The Ministry of Justice is to invest £152,000 over the next three years in an education programme to make the judiciary more diverse. The Pre-Application Judicial Education programme is an initiative from the Judicial Diversity Forum, which is made up of the ministry, judiciary, Judicial Appointments Commission, Law Society, Bar Council and Chartered Institute of Legal Executives.
The programme, which will begin next year, will enable candidates from all legal backgrounds to develop their understanding of the role and skills required of a judge, and how their legal experience has prepared them for judicial office, before they apply. Applicants from under-represented groups, including solicitors, will have 'additional, targeted support' via judge-led discussions.
Lord chancellor David Gauke said: 'Becoming a judge is a crucial form of public service at the very heart of our society. From my time as a solicitor I know there are excellent candidates from right across the legal profession, and we want to make it easier for people from all backgrounds to aspire to these roles. We have seen improvement in diversity in recent years, and it is clear that widening the talent pool from which judges are drawn can only make our world-renowned justice system even stronger.'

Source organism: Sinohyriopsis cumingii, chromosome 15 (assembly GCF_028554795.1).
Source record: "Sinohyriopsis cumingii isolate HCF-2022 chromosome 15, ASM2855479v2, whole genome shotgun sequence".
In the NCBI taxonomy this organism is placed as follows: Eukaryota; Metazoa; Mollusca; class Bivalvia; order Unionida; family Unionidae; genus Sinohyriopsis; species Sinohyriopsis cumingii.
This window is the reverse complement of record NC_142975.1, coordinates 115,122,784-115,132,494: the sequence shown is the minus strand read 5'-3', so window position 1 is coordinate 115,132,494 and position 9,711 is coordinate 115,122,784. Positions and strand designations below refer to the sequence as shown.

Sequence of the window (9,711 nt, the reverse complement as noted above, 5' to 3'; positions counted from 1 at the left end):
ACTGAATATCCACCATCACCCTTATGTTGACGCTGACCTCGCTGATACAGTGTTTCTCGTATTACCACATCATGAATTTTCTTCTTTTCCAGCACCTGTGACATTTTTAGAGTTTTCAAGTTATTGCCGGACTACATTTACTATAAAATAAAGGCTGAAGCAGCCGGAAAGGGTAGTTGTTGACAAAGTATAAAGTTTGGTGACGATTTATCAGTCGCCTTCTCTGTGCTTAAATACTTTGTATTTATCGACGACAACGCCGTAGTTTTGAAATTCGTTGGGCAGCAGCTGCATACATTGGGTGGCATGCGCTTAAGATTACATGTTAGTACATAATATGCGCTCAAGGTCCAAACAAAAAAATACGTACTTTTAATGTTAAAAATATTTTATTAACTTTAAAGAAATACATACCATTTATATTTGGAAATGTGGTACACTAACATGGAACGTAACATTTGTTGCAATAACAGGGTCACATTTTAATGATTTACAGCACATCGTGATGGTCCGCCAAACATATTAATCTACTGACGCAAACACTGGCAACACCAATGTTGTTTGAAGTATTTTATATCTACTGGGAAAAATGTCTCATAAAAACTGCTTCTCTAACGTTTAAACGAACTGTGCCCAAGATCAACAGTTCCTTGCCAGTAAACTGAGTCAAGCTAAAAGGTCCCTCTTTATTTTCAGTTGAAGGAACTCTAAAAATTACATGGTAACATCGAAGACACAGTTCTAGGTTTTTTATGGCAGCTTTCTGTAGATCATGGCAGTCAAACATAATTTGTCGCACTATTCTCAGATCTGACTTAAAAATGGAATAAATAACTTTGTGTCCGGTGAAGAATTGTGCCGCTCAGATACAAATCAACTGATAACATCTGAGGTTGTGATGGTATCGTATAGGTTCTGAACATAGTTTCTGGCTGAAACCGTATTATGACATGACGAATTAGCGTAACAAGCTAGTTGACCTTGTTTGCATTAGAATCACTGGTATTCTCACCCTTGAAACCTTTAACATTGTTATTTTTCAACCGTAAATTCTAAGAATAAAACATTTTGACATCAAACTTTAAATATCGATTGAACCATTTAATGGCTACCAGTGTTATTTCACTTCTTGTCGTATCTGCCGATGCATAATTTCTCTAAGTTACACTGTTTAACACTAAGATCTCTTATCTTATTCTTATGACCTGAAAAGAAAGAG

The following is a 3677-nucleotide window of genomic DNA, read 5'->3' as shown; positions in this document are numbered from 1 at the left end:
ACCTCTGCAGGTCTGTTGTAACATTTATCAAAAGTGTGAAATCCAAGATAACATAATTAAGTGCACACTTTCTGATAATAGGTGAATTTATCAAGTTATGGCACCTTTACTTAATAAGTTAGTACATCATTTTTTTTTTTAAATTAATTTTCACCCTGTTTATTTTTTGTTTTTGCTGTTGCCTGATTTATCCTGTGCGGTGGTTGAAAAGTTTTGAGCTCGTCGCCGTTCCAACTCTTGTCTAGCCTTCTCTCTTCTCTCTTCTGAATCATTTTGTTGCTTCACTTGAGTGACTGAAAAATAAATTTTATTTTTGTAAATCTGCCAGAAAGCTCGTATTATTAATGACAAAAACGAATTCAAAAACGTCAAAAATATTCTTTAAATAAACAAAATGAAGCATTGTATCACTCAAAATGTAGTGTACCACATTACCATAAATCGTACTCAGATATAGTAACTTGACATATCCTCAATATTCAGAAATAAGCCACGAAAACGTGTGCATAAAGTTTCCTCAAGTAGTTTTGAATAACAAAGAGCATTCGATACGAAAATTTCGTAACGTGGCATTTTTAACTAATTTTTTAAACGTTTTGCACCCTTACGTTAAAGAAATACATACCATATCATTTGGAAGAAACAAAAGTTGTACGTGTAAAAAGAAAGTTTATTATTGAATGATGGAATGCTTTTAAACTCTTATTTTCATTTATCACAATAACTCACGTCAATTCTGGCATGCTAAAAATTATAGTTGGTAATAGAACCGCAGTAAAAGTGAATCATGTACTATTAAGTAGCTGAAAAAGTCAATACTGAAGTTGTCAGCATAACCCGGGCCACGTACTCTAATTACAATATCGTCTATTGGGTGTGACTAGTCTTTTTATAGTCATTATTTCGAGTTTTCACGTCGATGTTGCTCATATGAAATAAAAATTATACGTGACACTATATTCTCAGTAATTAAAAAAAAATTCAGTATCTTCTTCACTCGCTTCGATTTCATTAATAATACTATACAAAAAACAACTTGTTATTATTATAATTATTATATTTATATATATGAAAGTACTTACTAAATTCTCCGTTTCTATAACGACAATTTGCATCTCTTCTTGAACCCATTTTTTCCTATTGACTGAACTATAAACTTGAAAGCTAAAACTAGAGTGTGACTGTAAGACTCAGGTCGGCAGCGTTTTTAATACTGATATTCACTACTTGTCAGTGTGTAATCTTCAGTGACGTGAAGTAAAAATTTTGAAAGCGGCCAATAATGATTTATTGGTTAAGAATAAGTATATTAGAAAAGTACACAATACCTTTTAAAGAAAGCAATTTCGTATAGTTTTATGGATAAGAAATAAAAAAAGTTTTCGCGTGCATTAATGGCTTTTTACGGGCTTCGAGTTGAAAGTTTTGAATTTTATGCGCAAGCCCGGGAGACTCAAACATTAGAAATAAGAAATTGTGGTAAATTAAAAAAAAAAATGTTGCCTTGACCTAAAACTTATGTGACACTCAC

Law Society vice-president Christina Blacklaws said: ‘We know the enormous value solicitor judges bring to our courts and we’re delighted that the programme is targeting solicitors as they are under-represented on the bench.’
The total cost of the programme, which will begin early next year, will be £300,000.
Statistics for 2017 show that the percentage of courts judges with a non-barrister background has fallen from 37% to 34% since 2014.
The House of Lords constitution committee heard evidence last year from senior legal figures who lifted the lid on factors deterring many solicitors from pursuing a career in the judiciary. The committee concluded that the government and senior judges must work with the legal profession to bring about a 'significant cultural shift', particularly in law firms, to encourage more solicitors to apply.
Some have suggested stronger measures. Human rights group Justice believes targets 'with teeth' are needed to address the lack of diversity. Labour MP David Lammy, said he regretted not recommending diversity quotas in his landmark review of potential racial bias in the criminal justice system.